All Things Pumpkin

IMG_2217In the month of October there seems to be a lot of pumpkin about. From Thanksgiving feasts that include delicious pies and cheesecakes to Fall festivals and trips to the pumpkin patch, even right up until Halloween when we are carving pumpkins for the kids and all our trick or treaters.

I love pumpkins. I not only love the taste, but I love the bright orange color they are, the unique shapes and sizes and all the different things that you can do with pumpkin, from eating and recipes to decorating and crafts.

I do have to say that I tend to lean towards the pumpkin food items the most, as I really do enjoy those. And lately I have been finding all kinds of pumpkin delights that I have tried or am about to try such as pumpkin pancakes, muffins, latte, fudge, cheesecake, ice cream and of course pie. I even discovered a recipe for a Pumpkin Gooey Butter Cake, which though I have to make a few dietary adjustments I can’t wait to get it into my oven and more importantly in my tummy!IMG_2173

The pumpkin pancakes I discovered a few years ago when I bought Halloween pancake molds that came with the recipe (those are so fun!). The pumpkin spice latte is a slow cooker recipe I discovered last year and made for the first time last week for my open house. The fudge I have yet to try but believe me I am all over this and it won’t be long! And I have always loved pumpkin muffins, though I have been dappling in some new recipes. I always enjoy variation and who knows you might be missing out on something even better if you don’t at least try it!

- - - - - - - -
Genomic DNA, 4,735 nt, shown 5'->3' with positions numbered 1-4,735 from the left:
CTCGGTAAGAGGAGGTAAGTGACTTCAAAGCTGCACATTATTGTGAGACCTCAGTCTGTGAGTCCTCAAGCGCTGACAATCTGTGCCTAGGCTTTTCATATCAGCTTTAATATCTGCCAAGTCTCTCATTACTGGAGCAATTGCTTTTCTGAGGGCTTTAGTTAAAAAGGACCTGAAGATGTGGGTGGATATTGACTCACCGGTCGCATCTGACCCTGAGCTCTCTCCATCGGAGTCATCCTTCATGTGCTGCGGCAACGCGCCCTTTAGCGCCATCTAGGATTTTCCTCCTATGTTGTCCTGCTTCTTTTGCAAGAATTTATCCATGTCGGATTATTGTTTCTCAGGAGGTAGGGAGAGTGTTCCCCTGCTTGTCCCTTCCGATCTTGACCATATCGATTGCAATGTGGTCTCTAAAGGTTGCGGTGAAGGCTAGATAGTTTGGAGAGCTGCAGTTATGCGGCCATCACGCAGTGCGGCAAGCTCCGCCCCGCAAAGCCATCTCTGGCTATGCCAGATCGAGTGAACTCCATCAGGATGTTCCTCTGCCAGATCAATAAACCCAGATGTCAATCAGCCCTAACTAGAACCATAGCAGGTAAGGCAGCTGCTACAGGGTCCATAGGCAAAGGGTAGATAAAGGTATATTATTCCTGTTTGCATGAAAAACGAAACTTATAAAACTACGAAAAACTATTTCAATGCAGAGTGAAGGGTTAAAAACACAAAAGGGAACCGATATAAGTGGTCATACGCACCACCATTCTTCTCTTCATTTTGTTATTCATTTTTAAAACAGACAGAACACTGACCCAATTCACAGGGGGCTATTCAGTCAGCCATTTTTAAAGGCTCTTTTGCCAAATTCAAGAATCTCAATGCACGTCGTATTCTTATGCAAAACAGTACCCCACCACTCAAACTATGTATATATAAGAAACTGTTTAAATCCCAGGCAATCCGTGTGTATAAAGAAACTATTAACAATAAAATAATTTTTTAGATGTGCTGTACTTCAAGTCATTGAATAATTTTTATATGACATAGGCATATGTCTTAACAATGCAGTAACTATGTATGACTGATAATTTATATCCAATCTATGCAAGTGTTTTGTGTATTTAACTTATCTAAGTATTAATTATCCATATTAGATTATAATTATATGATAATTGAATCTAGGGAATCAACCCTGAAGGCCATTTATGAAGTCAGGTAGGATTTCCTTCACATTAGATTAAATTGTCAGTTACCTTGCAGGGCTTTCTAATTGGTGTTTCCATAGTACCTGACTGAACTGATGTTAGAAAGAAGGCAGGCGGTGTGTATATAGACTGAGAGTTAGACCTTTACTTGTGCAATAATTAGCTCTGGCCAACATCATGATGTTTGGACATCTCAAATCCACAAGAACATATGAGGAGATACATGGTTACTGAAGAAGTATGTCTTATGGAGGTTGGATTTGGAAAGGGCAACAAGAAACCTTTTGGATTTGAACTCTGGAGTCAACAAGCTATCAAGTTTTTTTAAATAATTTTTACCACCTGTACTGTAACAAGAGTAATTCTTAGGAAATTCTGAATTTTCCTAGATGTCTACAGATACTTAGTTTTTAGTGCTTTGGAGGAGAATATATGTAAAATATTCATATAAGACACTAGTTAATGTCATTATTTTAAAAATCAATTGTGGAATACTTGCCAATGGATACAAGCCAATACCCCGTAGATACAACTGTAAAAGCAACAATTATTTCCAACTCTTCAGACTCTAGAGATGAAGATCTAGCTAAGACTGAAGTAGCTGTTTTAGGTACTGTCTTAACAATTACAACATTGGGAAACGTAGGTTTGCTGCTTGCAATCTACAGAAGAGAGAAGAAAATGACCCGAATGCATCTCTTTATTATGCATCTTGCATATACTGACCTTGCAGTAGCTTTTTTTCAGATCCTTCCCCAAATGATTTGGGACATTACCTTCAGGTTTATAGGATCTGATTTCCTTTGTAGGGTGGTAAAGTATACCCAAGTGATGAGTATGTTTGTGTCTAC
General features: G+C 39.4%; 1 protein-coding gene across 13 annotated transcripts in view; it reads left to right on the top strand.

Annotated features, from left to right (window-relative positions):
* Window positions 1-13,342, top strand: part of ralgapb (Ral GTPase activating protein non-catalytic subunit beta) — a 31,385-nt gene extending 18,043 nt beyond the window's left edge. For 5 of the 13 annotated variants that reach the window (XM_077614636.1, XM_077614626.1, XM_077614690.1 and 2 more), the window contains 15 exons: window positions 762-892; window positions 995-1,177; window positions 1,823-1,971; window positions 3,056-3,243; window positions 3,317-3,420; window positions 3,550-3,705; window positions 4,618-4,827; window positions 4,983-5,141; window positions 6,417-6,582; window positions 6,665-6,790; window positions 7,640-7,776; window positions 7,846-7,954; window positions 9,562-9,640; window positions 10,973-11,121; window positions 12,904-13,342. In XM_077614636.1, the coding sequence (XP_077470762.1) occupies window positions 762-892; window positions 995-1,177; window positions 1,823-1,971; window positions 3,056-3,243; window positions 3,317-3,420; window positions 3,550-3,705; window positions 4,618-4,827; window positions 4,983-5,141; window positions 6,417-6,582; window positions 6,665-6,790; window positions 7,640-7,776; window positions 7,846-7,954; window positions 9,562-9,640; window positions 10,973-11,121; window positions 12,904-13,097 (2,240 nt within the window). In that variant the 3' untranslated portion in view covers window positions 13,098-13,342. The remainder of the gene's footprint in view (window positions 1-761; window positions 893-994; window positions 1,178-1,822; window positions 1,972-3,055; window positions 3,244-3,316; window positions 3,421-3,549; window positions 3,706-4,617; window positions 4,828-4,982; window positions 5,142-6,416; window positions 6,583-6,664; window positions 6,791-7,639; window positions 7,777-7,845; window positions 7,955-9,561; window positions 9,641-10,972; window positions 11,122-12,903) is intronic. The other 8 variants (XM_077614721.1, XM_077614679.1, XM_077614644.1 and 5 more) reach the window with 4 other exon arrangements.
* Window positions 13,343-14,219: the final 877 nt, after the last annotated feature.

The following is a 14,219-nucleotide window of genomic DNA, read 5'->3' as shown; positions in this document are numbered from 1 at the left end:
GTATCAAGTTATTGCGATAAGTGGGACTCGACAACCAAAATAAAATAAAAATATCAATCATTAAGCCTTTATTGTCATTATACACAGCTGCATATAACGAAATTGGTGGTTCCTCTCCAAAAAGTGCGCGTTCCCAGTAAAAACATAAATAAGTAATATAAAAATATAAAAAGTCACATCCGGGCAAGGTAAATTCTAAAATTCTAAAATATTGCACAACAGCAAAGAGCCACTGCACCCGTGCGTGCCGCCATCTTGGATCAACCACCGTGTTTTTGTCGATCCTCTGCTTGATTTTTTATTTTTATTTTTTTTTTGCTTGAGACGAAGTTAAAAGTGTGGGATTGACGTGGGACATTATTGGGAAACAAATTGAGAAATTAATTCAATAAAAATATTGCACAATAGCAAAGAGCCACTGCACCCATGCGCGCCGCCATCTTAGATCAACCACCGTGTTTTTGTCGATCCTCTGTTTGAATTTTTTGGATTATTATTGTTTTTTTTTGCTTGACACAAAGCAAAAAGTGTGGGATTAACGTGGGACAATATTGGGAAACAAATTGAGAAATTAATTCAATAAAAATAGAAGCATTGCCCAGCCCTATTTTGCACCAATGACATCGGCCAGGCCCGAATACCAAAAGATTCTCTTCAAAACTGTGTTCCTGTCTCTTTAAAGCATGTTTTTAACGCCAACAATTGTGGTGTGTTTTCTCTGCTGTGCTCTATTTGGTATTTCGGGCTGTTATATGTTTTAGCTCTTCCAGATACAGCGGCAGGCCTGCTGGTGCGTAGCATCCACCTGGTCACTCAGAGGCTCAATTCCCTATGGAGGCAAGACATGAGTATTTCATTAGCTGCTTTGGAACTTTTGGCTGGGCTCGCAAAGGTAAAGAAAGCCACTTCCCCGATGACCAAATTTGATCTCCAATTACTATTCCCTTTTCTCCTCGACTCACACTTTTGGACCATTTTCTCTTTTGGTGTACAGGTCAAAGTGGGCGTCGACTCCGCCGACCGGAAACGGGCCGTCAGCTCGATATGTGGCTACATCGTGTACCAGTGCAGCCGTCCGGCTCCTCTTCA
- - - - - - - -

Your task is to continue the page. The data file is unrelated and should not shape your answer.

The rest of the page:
I am not sure what it is I love about pumpkin dishes so much, but I am sure that it also has to do with the allure and smell of all those delicious spices that go in it; like ginger, cinnamon and cloves. Mmmm… just the thought of it makes me feel all warm and fuzzy inside.

pumpkin-spice-latte-white-chocolateMy greatest (and most fun) pumpkin discovery this Fall was actually not a food item. Which is ok, I was just super surprised at whoever came up with this as it is so simple, yet so ingenious. It is Pumpkin Play Doh! I thought this was fabulous! My kids loves playdoh and what a fun way to tie in a theme, those spices we love and play and create at the same time.